Tea tree oil is an essential oil extract from a tree native to Australia which is used as an herbal treatment for everything from cold sores to acne to skin inflammation.
It’s usually applied directly to your skin, usually (but not always) diluted with a carrier oil like jojoba oil or olive oil.
Our research team set out to review and rank the best tea tree oil supplements on the market, and came up with these rankings of the highest-quality tea tree oils.
1. Eve Hansen Tea Tree Oil
Eve Hansen Tea Tree Oil, like many other tea tree oils on this list, is 100% pure and steam distilled, but what sets it apart is its organic certification.
With that, you can be sure that there are no traces of pesticides or synthetic fertilizers that make their way into the solution, which makes this an excellent choice for aromatherapy.
The four fluid ounce size also makes this tea tree oil well suited for topical users, even if you are treating a large area of your body on a daily basis.
2. Handcraft Blends Tea Tree Essential Oil
Handcraft Blends Tea Tree Essential Oil is a pure and well-designed tea tree oil that comes in a large four-ounce bottle, making it a good choice for people who use tea tree oil frequently.
If you apply it to large swaths of skin or scalp, or have multiple uses for tea tree oil, this is a good option.
3. Now Essential Oils 100% Pure Tea Tree
Now excels when it comes to simple and straightforward herbal products, and their tea tree oil is no exception. It’s 100% pure and comes in a large four ounce bottle, making it good for frequent users of tea tree oil.
4. Maple Holistics Tea Tree Essential Oil
Maple Holistics Tea Tree Essential Oil is a tea tree oil that’s particularly popular for its antifungal properties. Users find it especially helpful for nail and scalp conditions, and like many other tea tree oils on this list, it’s a 100% pure steam-distilled essential oil, which makes it an excellent overall pick.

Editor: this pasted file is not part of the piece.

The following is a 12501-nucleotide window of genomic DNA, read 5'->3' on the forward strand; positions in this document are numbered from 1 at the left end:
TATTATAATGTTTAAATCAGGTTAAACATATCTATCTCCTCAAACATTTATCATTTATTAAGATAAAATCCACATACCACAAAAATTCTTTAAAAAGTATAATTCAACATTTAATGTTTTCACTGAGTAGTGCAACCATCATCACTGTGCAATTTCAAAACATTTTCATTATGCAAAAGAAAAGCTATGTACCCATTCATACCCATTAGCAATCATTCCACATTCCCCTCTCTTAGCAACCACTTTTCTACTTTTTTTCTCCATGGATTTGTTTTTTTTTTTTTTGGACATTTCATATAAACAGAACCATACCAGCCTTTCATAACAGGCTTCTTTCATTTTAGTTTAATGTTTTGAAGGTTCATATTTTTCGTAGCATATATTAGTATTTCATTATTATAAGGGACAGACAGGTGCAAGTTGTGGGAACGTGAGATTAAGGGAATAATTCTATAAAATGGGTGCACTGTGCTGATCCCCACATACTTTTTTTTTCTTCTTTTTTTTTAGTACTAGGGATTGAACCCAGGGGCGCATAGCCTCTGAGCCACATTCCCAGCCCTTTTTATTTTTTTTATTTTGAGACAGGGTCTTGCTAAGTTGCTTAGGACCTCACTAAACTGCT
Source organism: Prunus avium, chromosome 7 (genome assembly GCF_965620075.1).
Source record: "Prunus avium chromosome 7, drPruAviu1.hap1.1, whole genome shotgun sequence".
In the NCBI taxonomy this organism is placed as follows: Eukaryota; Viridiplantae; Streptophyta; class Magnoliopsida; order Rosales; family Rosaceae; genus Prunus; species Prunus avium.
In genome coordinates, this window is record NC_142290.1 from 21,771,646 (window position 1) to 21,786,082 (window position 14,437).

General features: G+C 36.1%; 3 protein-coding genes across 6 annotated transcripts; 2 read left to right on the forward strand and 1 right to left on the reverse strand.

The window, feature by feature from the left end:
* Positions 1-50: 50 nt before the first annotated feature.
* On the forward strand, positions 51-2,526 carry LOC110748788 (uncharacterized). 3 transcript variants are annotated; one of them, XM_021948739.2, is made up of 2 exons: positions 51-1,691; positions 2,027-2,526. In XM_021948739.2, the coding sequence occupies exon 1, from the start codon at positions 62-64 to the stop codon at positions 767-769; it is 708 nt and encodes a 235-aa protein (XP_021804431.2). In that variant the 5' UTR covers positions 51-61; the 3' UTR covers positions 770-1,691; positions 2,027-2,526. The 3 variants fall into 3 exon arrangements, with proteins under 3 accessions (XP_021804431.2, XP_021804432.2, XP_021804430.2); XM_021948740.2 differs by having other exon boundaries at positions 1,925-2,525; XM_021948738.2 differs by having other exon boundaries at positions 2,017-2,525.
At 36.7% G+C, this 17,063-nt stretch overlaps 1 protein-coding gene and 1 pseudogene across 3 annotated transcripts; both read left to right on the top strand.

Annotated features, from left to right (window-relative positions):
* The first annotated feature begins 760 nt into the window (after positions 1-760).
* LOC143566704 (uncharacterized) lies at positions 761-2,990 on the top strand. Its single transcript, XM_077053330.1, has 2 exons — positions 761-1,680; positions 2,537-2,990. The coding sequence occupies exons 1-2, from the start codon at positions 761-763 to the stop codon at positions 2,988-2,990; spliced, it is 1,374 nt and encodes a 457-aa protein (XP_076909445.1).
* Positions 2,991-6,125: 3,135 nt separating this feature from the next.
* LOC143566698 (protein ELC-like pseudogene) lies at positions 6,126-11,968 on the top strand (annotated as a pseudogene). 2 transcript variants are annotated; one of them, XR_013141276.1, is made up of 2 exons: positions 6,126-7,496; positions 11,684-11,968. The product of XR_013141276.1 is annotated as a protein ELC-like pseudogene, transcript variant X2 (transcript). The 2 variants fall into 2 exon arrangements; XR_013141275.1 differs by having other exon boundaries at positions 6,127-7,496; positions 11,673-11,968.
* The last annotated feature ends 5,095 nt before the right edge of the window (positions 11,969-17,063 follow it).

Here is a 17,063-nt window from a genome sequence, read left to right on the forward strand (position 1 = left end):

5. Artizen Essential Oils Tea Tree
Artizen Essential Oils Tea Tree is designed specially for aromatherapy, but since it’s a highly pure steam-distilled tea tree oil, it will work well for topical applications as well.
Each bottle contains one ounce of liquid, which is good but not great when it comes to quantity.
6. Pure Body Naturals Tea Tree Essential Oil
Pure Body Naturals Tea Tree Essential Oil is a pretty good tea tree oil, derived from steam distillation, that comes in a one ounce bottle.
Without any particular features to distinguish it from its competitors, though, it’s hard to rank this product any higher.
7. First Botany Cosmeceuticals Australian Tea Tree Essential Oil
First Botany makes a tea tree oil that the company claims is higher than competitors in a compound called terpinen, which is thought to be at least one of the active compounds in tea tree oil that is responsible for its efficacy.
However, First Botany supplies no data to back up this claim, so it’s hard to take this claim at face value.
8. Healing Solutions Tea Tree Oil
Healing Solutions Tea Tree Oil is a highly pure tea tree oil that’s subjected to stringent quality standards.
It’s well-loved by users for its ability to clear up skin conditions and facial redness, and people report very few problems with it. The only drawback is the fairly small bottle size of 10 mL.
9. Plant Therapy Organic Tea Tree Oil
Plant Therapy Organic Tea Tree Oil is another tea tree oil that sports an organic certification, and the oil is pure and of high quality.
However, the small bottle size (only one third of an ounce) will make this a poor choice for frequent or high volume users.
10. Hollywood Beauty Tea Tree Oil
Hollywood Beauty Tea Tree Oil makes a popular tea tree oil, but it’s dispensed in a large and pretty haphazard plastic bottle that may not protect the delicate organic compounds in the tea tree oil from being damaged by exposure to light.
Best tea tree oil overall: Eve Hansen Tea Tree Oil